The fact that the project has a 5 year life span, only points in a specific direction and can only detect in that direction, means that this is not an early detection system at all. An early detection system would be real-time, would not be ended, and would be able to see in all directions all the time.

There are many challenges for such a vision, detectable asteroids are a small issue in that respect.

This is why I created my other thread "Occupying Space", for that discussion.
 
  • #9
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The fact that the project has a 5 year life span, only points in a specific direction and can only detect in that direction, means that this is not an early detection system at all. An early detection system would be real-time, would not be ended, and would be able to see in all directions all the time.
Gaia does not point in a specific direction, it rotates.
Asteroids don't magically appear in the solar system*. With observation arcs of 5 years, you can calculate their future position at least several decades in advance, and you know when the predictions will lose their accuracy. You don't have to look at them all the time.

*comets do that in some way, but they are rare. And Gaia is certainly not the last telescope...
 
  • #10
bodykey
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I suppose that is true. I think the only problem with that theory are the asteroids that enter the solar system that are not part of the Oort Cloud. I would imagine that something like that is not entirely unfeasible, and in that case I would assume we would want to continue the project on going. I didn't realize it rotated though, which is a good measure. I suppose my thought process is that there should be ongoing 360 degree observation from space for a very long time, not just to map things out, but to catch things as they happen. i can imagine we've missed multiple events in space out and about just because our telescopes weren't pointed in that direction.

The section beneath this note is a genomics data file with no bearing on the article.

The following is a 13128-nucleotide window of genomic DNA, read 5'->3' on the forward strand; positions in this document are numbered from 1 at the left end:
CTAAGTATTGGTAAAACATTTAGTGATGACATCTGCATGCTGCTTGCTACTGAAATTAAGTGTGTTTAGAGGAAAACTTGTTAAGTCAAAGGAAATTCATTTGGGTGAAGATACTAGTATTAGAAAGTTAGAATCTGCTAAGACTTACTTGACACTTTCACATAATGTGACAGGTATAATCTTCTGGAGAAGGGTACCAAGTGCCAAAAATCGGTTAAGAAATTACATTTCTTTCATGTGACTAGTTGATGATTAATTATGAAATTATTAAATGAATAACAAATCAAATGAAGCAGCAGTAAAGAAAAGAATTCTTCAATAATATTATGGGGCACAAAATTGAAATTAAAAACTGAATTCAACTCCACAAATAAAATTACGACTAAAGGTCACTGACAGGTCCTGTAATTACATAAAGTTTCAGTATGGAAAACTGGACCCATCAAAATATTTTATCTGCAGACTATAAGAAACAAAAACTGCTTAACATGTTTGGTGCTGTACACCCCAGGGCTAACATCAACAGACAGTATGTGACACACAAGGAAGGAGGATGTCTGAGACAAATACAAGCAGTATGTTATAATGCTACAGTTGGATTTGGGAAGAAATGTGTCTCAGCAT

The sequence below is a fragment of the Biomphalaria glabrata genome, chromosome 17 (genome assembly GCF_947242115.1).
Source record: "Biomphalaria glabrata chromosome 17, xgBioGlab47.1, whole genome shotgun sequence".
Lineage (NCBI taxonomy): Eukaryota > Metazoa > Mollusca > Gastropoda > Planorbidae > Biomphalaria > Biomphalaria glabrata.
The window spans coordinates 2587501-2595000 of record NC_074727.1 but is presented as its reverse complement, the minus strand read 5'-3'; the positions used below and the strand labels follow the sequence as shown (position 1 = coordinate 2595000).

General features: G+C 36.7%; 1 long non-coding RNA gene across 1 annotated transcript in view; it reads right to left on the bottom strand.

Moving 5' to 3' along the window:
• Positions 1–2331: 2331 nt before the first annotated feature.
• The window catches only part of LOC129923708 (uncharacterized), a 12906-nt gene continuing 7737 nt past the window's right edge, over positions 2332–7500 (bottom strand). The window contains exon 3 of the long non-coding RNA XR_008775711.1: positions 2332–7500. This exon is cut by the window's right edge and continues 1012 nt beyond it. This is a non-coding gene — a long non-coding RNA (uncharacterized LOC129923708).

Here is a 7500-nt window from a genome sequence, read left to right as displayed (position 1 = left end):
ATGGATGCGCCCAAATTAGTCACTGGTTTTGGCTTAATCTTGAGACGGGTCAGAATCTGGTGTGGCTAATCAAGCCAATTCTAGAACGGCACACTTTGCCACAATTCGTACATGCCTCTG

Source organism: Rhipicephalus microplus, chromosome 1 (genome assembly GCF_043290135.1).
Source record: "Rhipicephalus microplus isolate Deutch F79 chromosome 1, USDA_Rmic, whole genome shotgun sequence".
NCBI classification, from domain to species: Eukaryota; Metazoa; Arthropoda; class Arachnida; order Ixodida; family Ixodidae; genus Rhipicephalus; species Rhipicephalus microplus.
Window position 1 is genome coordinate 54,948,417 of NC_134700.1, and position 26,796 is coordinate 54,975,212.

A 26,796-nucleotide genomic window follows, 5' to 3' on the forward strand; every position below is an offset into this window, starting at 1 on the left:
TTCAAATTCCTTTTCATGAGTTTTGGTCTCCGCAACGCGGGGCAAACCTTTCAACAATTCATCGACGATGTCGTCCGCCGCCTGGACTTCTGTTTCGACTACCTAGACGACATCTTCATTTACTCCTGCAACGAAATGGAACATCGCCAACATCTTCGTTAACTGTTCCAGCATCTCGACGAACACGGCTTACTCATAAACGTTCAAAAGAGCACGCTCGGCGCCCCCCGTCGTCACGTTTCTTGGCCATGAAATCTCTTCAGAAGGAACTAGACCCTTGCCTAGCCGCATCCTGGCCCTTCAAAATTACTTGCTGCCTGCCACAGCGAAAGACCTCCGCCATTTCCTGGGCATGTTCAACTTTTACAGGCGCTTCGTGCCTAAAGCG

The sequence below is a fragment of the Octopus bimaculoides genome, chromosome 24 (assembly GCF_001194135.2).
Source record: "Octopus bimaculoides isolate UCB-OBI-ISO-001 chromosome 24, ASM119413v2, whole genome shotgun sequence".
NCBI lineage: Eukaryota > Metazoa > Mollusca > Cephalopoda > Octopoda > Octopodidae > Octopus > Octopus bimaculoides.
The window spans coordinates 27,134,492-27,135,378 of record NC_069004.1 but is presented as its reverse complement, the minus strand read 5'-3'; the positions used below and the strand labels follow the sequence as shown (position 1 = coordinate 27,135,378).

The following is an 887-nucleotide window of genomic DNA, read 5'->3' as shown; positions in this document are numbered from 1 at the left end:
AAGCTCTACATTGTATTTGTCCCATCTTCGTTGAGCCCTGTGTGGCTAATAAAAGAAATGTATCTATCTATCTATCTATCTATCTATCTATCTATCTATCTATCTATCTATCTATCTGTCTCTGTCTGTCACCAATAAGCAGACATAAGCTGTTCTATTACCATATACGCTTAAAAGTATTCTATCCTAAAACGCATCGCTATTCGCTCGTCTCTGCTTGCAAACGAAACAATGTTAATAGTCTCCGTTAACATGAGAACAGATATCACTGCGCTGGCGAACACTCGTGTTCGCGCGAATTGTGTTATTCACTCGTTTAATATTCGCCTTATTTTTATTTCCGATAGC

• #11
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There are networks to catch rare events like gamma ray bursts or nearby supernovae.
 
  • #12
Chronos
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The number of NEO's is pretty uncertain. NASA, for example, claims about 90% of NEO's 1 km or larger have been catalogued - which is a somewhat comforting number. LSST, on the other hand, estimates less that 20% of such objects have been catalogued (re: http://www.lsst.org/lsst/public/neoquant [Broken]), which is much less comforting. I tend to lean to the pessimistic side. Many asteroids have low albedos making detection difficult to nearly impossible. Rogue asteroids are another unknown. They can, and are randomly flung our direction from the far reaches of the solar system. The potential consequences are so great some sort of early warning system is a luxury we really can't afford not to indulge, IMO.
 
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  • #13
phinds
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I would like to see mankind ACTIVELY in space. I mean full gear, massive space stations capable of housing several thousand people, space ships capable of traveling between these stations, from there missions to various planets and moons.